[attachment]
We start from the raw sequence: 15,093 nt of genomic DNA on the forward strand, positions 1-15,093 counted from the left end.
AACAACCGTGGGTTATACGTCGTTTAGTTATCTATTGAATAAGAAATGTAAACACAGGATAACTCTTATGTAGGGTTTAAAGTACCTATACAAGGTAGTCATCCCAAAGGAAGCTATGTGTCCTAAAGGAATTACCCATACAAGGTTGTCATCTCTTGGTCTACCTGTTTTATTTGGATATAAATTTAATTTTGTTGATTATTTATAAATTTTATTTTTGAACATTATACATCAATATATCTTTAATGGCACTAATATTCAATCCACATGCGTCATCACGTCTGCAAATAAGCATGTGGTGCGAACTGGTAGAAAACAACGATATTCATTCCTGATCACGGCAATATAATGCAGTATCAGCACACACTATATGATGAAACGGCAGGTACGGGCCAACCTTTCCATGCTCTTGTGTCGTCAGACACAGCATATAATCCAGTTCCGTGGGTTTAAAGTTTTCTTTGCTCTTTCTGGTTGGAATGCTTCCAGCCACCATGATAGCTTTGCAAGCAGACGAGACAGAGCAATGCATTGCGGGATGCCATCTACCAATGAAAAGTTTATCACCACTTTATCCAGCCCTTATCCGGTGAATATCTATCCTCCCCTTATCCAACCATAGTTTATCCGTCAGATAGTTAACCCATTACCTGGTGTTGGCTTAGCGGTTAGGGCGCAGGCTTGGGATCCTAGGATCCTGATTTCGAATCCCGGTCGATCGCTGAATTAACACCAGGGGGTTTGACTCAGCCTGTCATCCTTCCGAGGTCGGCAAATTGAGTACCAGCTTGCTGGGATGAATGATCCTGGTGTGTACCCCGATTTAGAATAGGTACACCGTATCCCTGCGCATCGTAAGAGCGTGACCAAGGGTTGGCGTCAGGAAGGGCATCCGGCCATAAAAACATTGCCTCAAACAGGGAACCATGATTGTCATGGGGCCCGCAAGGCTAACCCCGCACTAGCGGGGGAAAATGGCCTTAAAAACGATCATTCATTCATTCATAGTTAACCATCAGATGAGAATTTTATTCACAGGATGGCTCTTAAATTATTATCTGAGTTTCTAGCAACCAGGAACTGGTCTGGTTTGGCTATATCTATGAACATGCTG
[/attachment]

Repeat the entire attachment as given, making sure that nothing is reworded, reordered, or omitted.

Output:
We start from the raw sequence: 15,093 nt of genomic DNA on the forward strand, positions 1-15,093 counted from the left end.
AACAACCGTGGGTTATACGTCGTTTAGTTATCTATTGAATAAGAAATGTAAACACAGGATAACTCTTATGTAGGGTTTAAAGTACCTATACAAGGTAGTCATCCCAAAGGAAGCTATGTGTCCTAAAGGAATTACCCATACAAGGTTGTCATCTCTTGGTCTACCTGTTTTATTTGGATATAAATTTAATTTTGTTGATTATTTATAAATTTTATTTTTGAACATTATACATCAATATATCTTTAATGGCACTAATATTCAATCCACATGCGTCATCACGTCTGCAAATAAGCATGTGGTGCGAACTGGTAGAAAACAACGATATTCATTCCTGATCACGGCAATATAATGCAGTATCAGCACACACTATATGATGAAACGGCAGGTACGGGCCAACCTTTCCATGCTCTTGTGTCGTCAGACACAGCATATAATCCAGTTCCGTGGGTTTAAAGTTTTCTTTGCTCTTTCTGGTTGGAATGCTTCCAGCCACCATGATAGCTTTGCAAGCAGACGAGACAGAGCAATGCATTGCGGGATGCCATCTACCAATGAAAAGTTTATCACCACTTTATCCAGCCCTTATCCGGTGAATATCTATCCTCCCCTTATCCAACCATAGTTTATCCGTCAGATAGTTAACCCATTACCTGGTGTTGGCTTAGCGGTTAGGGCGCAGGCTTGGGATCCTAGGATCCTGATTTCGAATCCCGGTCGATCGCTGAATTAACACCAGGGGGTTTGACTCAGCCTGTCATCCTTCCGAGGTCGGCAAATTGAGTACCAGCTTGCTGGGATGAATGATCCTGGTGTGTACCCCGATTTAGAATAGGTACACCGTATCCCTGCGCATCGTAAGAGCGTGACCAAGGGTTGGCGTCAGGAAGGGCATCCGGCCATAAAAACATTGCCTCAAACAGGGAACCATGATTGTCATGGGGCCCGCAAGGCTAACCCCGCACTAGCGGGGGAAAATGGCCTTAAAAACGATCATTCATTCATTCATAGTTAACCATCAGATGAGAATTTTATTCACAGGATGGCTCTTAAATTATTATCTGAGTTTCTAGCAACCAGGAACTGGTCTGGTTTGGCTATATCTATGAACATGCTG